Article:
Our society places a high value on achievement and little on rest. But the more we cheat our sleep to pursue our goals, the less we actually accomplish. Today we talk about the science of sleep and achievement—specifically how rest helps you accomplish your goals.
I follow a lot of blogs. I also stop following a lot. Why? My day is the same length as everyone’s, and frankly life’s too short to read bad blogs.
Once I started blogging over a decade ago, I became a student of the art. Through trial and error I learned what worked, what didn’t, and how to improve my approach. I’ve shared a lot of what I’ve learned right here and at Platform University.
One thing I’ve discovered is that when bloggers go wrong, we tend to do it in the same ways. And that’s actually good news because it means it’s easy to diagnose and fix many of our problems.
You can’t make it on your own, and that’s not a putdown. It’s reality. And the bigger your goals, the more help you’re going to need in reaching them.
In the corporate world, I relied heavily on my executive assistants. When I struck out on my own, I thought I could manage without one. Crazy. I just couldn’t keep up.
It didn’t take long before I enrolled a virtual assistant. Now I have two and couldn’t run my business without them. But what makes a great assistant, whether virtual or in the office? If you’re a leader, you’d better know the answer to that question.
What if it turned out most of our burdens were really benefits we missed because of the words we used to describe them? Our vocabulary possesses a lot of power over our life and experience. If we want to improve our attitude and our results, it’s time to start listening to the words we use.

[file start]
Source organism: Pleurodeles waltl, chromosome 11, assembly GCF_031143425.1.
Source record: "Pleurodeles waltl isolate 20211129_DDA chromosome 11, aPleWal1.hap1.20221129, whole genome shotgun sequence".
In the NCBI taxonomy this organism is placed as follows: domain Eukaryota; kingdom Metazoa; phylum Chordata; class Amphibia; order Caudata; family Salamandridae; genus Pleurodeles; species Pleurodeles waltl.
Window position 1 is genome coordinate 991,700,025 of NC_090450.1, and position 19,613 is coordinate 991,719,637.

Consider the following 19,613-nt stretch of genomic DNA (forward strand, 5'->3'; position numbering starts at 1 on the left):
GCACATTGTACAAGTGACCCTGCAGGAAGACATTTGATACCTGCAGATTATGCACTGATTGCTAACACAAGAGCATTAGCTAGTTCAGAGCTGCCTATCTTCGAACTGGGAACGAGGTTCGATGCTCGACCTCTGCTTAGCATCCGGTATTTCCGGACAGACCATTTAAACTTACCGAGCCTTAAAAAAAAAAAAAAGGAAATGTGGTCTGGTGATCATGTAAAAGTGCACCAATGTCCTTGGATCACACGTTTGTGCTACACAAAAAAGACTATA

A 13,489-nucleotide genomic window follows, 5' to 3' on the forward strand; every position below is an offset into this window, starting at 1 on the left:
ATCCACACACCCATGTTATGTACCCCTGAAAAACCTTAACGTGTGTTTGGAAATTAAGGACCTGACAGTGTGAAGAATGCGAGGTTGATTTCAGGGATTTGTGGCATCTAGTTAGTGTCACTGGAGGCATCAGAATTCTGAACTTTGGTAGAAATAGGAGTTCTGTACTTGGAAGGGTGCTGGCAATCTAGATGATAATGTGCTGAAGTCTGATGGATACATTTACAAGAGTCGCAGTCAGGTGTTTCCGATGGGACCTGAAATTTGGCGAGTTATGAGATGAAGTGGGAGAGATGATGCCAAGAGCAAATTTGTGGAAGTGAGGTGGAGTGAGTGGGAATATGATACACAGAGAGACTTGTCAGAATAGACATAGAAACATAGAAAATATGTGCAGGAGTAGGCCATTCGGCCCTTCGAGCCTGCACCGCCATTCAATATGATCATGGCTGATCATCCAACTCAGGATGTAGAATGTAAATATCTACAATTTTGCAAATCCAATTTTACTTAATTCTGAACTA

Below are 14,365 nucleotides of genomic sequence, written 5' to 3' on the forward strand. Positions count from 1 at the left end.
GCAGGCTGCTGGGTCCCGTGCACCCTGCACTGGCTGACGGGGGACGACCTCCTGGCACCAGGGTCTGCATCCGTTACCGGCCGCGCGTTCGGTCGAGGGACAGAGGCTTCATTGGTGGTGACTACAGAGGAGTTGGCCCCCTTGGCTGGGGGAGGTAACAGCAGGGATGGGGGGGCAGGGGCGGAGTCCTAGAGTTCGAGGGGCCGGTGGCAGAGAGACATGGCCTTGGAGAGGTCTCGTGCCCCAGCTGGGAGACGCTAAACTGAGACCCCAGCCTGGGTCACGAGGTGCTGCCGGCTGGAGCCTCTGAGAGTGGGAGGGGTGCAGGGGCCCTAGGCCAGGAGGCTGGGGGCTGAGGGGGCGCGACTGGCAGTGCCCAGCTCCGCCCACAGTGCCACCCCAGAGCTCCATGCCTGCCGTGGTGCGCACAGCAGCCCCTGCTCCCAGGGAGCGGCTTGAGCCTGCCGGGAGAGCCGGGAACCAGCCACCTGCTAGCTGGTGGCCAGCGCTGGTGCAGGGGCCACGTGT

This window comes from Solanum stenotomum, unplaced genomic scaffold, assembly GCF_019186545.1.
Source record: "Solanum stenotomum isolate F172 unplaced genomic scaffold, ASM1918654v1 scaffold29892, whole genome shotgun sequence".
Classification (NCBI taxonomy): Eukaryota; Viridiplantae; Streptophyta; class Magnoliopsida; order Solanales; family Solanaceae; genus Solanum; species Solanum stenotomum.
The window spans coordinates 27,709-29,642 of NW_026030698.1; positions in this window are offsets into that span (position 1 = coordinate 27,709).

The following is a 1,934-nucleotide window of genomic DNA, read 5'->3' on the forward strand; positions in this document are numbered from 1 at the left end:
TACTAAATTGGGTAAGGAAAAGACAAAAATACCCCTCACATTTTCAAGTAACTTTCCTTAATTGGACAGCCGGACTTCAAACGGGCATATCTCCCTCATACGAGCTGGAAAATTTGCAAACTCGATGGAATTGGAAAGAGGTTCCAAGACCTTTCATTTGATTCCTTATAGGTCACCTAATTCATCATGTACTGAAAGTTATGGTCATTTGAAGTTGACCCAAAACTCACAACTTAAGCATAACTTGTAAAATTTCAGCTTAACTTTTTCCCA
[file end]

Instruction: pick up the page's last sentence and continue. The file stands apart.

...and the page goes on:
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Whether we’re in our homes, in our cars, or in our offices, we spend most of our days removed from nature—and it’s not good for us.
I just returned from a fishing trip on the Big Horn River in Montana, and I’m on sabbatical right now in Maine. I live outside Nashville, Tennessee, and one thing we have in abundance is trees. But Maine has us beat. There are 22 billion trees here—almost 17,000 per person.
We all know about the environmental benefits trees and other plants provide. But how often do you take advantage of the mental, physical, and spiritual benefits we get from nature?
Lona Collins is 107 years old. When a reporter asked what she does to stay young, she said gratitude. “Don’t go crabbin’,” she advised.
Most of us know about the gratitude advantage. Research shows that expressing thanks leads to lower stress, better relationships, improved health, and more. But there’s one place we’re unlikely to express gratitude—work.
Evernote is a cloud-based, information organization app. But you probably knew that, right? The system already boasts over 100 million subscribers. Why? Because it’s the one of the few apps almost no one can outgrow—I find new uses for it all the time. Here are twelve you may not have considered. They’re a little unconventional, but they save me time, trouble, and a lot more.
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I’ve been running for years now. It’s an essential part of my health and fitness—and even my business. But if you’re like me, there could be something missing from your workout routine.
Almost two years ago I set some significant health-related goals, and I hired a personal trainer to help me reach them. He evaluated my routine and we agreed the main thing I needed to add was strength training.